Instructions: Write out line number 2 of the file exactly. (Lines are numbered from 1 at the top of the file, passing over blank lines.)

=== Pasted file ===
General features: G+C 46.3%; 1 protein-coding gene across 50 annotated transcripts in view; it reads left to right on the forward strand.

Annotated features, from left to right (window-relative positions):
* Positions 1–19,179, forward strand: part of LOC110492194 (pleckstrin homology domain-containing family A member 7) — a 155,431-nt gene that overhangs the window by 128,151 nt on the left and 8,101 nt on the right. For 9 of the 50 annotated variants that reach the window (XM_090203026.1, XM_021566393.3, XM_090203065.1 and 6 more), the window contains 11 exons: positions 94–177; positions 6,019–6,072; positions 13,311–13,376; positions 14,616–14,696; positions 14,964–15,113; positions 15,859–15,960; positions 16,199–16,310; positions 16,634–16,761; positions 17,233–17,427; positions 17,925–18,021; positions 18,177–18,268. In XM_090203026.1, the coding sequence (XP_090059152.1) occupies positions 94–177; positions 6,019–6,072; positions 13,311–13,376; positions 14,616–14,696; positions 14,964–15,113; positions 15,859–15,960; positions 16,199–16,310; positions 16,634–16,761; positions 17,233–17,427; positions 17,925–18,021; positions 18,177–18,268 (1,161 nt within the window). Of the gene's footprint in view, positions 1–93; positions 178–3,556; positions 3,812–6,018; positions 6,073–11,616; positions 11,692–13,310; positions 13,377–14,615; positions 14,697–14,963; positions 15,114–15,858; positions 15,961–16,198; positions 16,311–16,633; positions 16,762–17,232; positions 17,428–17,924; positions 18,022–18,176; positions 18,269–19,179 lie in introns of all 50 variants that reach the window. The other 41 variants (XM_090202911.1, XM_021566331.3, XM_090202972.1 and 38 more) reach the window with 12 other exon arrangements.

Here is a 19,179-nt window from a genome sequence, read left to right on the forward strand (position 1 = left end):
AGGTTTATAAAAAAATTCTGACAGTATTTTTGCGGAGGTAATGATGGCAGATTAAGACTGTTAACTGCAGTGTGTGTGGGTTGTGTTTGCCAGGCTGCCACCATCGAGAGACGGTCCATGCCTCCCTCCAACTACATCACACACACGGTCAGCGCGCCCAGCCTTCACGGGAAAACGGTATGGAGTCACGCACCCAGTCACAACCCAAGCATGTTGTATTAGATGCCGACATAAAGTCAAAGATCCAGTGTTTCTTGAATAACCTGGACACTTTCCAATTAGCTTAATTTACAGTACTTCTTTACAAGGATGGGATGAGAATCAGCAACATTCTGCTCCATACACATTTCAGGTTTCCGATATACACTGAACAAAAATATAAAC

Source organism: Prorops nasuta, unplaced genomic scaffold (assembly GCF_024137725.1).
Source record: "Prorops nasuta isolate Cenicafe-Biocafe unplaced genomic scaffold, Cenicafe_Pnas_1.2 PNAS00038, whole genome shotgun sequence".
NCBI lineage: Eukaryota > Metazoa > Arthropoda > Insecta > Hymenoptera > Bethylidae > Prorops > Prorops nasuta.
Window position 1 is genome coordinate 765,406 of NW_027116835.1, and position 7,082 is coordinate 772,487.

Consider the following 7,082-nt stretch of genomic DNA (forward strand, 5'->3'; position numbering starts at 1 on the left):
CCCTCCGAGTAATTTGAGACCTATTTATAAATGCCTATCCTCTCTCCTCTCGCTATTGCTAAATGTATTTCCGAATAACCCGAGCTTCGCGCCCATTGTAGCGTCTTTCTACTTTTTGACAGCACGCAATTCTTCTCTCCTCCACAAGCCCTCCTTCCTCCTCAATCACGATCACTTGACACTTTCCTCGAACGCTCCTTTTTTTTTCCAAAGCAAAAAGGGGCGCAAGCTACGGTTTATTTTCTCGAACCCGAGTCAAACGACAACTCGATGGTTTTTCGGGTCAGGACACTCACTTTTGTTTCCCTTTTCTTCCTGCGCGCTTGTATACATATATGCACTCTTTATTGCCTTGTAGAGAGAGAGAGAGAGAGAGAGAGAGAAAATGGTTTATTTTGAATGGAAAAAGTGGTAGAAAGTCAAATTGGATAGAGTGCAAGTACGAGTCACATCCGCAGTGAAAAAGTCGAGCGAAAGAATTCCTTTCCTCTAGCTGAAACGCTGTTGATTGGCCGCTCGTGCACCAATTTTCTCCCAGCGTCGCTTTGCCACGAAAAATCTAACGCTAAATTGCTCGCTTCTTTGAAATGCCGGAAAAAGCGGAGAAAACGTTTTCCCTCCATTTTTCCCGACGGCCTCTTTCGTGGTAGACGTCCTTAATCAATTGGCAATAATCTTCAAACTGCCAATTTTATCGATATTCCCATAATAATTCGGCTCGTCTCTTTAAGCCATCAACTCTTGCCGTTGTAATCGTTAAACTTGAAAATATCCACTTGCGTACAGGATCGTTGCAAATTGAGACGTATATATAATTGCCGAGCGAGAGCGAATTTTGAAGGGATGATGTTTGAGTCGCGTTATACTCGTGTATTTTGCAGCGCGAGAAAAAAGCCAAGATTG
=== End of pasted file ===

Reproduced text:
Annotated features, from left to right (window-relative positions):